Who would have thought that we would be close to a year since the last time we’ve seen each other in person? Usually, there would have been a networking event, an Incubator tour, a pitch competition, or somewhere where I run into those who want to keep up with the goings-on at the Bioscience Incubator. For now, I guess these newsletters are all we have and I will try to publish them more regularly, as there are things going on at ABI.

As if struggling with opioid addiction wasn’t already difficult enough, the pandemic has amplified those difficulties. People addicted to opioids are often struggling with keeping a job as the addiction tends to wreak havoc on their lives. There are often relationship struggles, economic stability struggles, and health struggles. The current medical intervention to opioid addiction is the use of drugs that keep the cravings at bay. Getting these treatments requires frequent visits to a clinic. How does that work when the entire world is told to stay home? If visiting these clinics is already a burden, you can imagine the impact of that during a pandemic.

Member company, NanoMedical Systems, has been developing an embeddable, slow-release drug delivery system to address this very issue. If these people could be fed a constant dose of this drug for 3-6 months, it would allow them to get the other aspects of their life in order without the complication of clinic visits that your job might not accommodate, or that transportation issues complicate. Listen to our latest episode of Science in the Mall, Y’all where Yash Sabharwal talks about this technology, as well as the path that led him to NanoMedical Systems. LISTEN NOW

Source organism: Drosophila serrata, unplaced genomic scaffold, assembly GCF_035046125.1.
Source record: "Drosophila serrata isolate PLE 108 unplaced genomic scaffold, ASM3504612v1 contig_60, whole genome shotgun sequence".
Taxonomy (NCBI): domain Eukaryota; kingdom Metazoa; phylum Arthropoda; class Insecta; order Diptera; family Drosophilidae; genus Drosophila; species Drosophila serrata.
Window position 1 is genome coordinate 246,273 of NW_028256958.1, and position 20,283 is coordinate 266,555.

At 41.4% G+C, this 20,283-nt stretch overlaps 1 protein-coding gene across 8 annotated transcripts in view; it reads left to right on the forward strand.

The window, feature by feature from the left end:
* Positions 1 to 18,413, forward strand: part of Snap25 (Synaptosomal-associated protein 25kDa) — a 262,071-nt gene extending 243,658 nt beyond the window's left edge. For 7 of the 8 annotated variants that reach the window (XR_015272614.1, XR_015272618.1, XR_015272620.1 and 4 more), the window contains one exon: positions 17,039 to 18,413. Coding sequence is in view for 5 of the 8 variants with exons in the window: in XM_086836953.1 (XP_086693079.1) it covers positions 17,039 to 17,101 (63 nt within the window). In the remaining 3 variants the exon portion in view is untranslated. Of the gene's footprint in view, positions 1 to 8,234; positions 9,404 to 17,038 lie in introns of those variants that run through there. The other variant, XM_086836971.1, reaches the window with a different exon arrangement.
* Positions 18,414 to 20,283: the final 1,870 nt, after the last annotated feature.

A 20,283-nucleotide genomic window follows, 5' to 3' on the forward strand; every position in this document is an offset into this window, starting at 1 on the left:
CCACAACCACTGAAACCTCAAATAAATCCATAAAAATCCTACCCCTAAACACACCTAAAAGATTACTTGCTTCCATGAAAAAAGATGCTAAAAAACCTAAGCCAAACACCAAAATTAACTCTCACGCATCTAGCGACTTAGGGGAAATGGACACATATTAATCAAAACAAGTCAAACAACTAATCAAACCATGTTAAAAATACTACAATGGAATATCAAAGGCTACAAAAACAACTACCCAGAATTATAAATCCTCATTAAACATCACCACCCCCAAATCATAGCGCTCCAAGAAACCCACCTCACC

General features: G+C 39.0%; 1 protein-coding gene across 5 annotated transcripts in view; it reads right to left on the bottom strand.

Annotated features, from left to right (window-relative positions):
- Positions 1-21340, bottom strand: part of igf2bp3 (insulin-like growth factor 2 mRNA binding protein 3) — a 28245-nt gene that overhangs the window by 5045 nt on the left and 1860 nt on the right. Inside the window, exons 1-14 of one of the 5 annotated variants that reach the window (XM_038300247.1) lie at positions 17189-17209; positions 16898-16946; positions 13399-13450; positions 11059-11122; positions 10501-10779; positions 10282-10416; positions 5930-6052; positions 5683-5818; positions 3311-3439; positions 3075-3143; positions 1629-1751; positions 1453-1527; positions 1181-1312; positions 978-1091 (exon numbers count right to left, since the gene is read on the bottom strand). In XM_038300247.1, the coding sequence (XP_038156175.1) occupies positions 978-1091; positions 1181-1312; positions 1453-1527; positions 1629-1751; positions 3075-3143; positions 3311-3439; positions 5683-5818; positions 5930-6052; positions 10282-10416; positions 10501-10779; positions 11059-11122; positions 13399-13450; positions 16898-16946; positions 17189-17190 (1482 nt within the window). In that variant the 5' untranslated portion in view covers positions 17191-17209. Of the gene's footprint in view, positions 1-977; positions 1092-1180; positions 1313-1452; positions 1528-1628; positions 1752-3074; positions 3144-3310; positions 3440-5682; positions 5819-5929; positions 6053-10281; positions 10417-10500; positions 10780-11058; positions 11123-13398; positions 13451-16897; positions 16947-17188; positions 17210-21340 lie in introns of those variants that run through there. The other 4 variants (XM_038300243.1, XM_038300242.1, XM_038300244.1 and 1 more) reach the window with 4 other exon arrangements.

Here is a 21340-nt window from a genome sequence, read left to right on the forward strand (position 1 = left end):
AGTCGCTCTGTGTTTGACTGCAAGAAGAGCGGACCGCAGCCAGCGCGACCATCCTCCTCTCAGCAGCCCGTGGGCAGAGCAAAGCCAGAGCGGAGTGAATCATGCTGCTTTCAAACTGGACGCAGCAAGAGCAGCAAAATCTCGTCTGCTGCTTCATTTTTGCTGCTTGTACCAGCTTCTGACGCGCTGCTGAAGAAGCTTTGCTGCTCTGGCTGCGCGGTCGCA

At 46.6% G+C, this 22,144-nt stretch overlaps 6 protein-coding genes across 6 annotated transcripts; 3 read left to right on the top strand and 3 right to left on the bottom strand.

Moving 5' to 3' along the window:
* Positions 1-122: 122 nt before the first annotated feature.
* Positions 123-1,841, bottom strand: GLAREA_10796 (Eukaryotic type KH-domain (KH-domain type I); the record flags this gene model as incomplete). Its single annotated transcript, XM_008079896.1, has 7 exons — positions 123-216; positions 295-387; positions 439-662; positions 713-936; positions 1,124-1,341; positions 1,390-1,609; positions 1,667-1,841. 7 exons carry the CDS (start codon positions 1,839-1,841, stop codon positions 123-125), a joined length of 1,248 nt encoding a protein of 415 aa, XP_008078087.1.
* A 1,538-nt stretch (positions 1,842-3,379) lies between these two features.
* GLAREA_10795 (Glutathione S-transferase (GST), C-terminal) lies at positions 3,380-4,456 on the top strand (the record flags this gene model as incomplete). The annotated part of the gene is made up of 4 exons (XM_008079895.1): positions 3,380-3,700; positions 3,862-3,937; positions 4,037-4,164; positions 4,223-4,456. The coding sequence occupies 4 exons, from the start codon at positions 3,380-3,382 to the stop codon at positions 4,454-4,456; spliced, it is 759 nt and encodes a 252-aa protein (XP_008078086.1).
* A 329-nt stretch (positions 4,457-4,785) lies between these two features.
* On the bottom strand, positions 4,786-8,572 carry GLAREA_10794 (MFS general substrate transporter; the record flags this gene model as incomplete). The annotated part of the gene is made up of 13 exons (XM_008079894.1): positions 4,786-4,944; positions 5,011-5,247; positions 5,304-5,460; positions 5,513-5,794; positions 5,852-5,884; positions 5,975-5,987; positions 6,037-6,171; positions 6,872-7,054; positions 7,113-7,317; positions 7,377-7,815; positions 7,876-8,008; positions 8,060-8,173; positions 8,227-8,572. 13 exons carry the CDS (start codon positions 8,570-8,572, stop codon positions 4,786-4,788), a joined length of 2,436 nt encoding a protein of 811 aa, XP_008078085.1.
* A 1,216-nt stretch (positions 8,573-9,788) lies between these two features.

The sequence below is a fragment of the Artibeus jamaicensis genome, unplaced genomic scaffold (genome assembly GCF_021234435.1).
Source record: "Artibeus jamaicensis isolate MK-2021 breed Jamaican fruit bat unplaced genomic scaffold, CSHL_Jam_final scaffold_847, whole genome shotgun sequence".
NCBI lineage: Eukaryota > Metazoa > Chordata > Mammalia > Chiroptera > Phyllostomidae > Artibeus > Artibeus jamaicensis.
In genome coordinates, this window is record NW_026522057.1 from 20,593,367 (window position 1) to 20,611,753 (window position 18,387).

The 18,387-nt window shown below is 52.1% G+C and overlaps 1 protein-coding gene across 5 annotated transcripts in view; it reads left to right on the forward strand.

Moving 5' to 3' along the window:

We have had quite a bit of movement of our member companies in the past year. Nuclein moved out this summer because they were growing so quickly that they needed to build their own lab. They are currently up to 29 employees and have already outgrown the space that they moved into. That’s great news for, not only Nuclein, but for Austin. One of the main goals of the incubator was to keep companies from leaving the region so as to expand the economic impact in Central Texas. The hope was that the downstream effect of that would be jobs for life science students entering the field. So far, Nuclein has hired 2 former ABI students.

Another member company that has moved out and set up its own lab space in Austin is 16S Technologies. 16S is a company that relocated to Austin from the UK and after their time at ABI, have remained in the area. Building your own lab space in a place like Austin is no small feat and I’m excited for them both and hope that they are hugely successful.

Member company, ClearCam, has been manufacturing their “Kelling” device at ABI and has completed their goal to use it in 100 patients. Everyone is thrilled with the device and anxious to get it in the hands of surgeons. As is typical of creating something, the process reveals the additional capabilities that could be added and iterations that should be created. ClearCam is in the process of querying surgeons that use optic-driven technologies to learn what they want and need, and we look forward to seeing how their approach evolves.

Nancy Lyon
Interim Director

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